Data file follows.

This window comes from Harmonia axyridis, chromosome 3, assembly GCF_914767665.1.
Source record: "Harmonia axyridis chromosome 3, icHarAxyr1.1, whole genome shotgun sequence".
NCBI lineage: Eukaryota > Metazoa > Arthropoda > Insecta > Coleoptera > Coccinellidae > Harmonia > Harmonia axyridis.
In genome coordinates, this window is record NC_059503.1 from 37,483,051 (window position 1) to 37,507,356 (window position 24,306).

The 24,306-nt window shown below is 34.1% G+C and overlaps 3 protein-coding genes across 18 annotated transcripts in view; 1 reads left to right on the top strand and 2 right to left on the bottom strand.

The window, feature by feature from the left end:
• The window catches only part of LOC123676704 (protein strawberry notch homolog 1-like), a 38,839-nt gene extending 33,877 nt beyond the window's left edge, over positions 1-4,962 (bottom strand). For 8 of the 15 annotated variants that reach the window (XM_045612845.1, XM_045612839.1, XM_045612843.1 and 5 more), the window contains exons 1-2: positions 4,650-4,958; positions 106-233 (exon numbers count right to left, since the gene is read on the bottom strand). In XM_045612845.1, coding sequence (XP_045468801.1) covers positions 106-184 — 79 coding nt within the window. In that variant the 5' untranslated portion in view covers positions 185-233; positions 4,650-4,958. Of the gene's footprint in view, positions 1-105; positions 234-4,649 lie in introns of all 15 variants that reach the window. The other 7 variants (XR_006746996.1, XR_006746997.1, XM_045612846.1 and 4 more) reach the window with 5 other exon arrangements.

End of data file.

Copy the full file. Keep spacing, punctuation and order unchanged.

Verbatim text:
This window comes from Harmonia axyridis, chromosome 3, assembly GCF_914767665.1.
Source record: "Harmonia axyridis chromosome 3, icHarAxyr1.1, whole genome shotgun sequence".
NCBI lineage: Eukaryota > Metazoa > Arthropoda > Insecta > Coleoptera > Coccinellidae > Harmonia > Harmonia axyridis.
In genome coordinates, this window is record NC_059503.1 from 37,483,051 (window position 1) to 37,507,356 (window position 24,306).

The 24,306-nt window shown below is 34.1% G+C and overlaps 3 protein-coding genes across 18 annotated transcripts in view; 1 reads left to right on the top strand and 2 right to left on the bottom strand.

The window, feature by feature from the left end:
• The window catches only part of LOC123676704 (protein strawberry notch homolog 1-like), a 38,839-nt gene extending 33,877 nt beyond the window's left edge, over positions 1-4,962 (bottom strand). For 8 of the 15 annotated variants that reach the window (XM_045612845.1, XM_045612839.1, XM_045612843.1 and 5 more), the window contains exons 1-2: positions 4,650-4,958; positions 106-233 (exon numbers count right to left, since the gene is read on the bottom strand). In XM_045612845.1, coding sequence (XP_045468801.1) covers positions 106-184 — 79 coding nt within the window. In that variant the 5' untranslated portion in view covers positions 185-233; positions 4,650-4,958. Of the gene's footprint in view, positions 1-105; positions 234-4,649 lie in introns of all 15 variants that reach the window. The other 7 variants (XR_006746996.1, XR_006746997.1, XM_045612846.1 and 4 more) reach the window with 5 other exon arrangements.